The concept of object in JavaScript is very different from actual OOP. There isn’t really a set structure that is easily identifiable as object.

The whole idea of using function as class definition is extremely bad in my opinion. But it is what it is.

Hopefully somewhere down the line they would implement actual class design like all the other oop language. Until then were stuck reading nested functions with curly braces all over the place. Lol

It takes some time to get used to, and a lot of research.

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Hmm thanks for the reply.

  1. Read this
    That will build the foundation for proceeding to step 2 where…

  2. https://github.com/getify/You-Dont-Know-JS/tree/master/this%20%26%20object%20prototypes
    …you will read this. Pay attention to details and make notes. Kyle Simpson’s books seem short but the concentration of information is enormous.

I think that these 2 books (which are fortunately available online) will help you understand everything you need about OOP implementation in Javascript.

Don’t forget about learning about what ES6 has to offer.

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Can you recommend videos? They are a lot out there.

use this course, i find the javascript section reall great for begineers,is not much but he teaches in deepth, and also you can practice some of the algorithms on coderbyte, you can also check on youtube for coding 360 or stephen mayeux they have the FCC algorithms challenges walkthrough videos, you can use that to improve your algorithms or see how they do the tough ones, learn new methods and stuffs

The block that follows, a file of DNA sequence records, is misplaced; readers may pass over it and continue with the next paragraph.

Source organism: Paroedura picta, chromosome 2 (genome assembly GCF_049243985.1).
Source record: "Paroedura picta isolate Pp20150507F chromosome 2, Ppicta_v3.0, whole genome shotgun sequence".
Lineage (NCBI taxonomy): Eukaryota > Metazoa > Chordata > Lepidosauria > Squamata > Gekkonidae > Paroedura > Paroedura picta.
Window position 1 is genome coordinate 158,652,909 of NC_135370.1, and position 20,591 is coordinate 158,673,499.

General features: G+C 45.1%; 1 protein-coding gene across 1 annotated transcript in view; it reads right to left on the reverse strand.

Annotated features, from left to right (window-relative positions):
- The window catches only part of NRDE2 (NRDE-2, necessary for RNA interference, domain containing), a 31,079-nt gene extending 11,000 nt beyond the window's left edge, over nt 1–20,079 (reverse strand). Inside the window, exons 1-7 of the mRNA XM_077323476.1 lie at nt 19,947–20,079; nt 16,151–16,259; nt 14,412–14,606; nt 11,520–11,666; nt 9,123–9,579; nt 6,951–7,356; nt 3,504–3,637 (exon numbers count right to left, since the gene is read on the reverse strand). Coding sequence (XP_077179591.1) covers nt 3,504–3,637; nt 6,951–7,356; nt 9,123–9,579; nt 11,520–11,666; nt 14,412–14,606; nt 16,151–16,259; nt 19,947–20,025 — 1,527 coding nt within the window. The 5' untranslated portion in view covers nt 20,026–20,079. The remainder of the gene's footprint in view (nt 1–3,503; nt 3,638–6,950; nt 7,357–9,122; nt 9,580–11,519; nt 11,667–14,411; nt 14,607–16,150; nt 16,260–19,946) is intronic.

Hope That helps

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JS is object-oriented, but it does not actually use classes at its core. This makes it very different from every other object-oriented language you will typically run into, including c++/java/c#. If you are willing to do some reading, try YDKJ series of books. The third in the series is most relevant, but you may also want to read about scope and closures as well.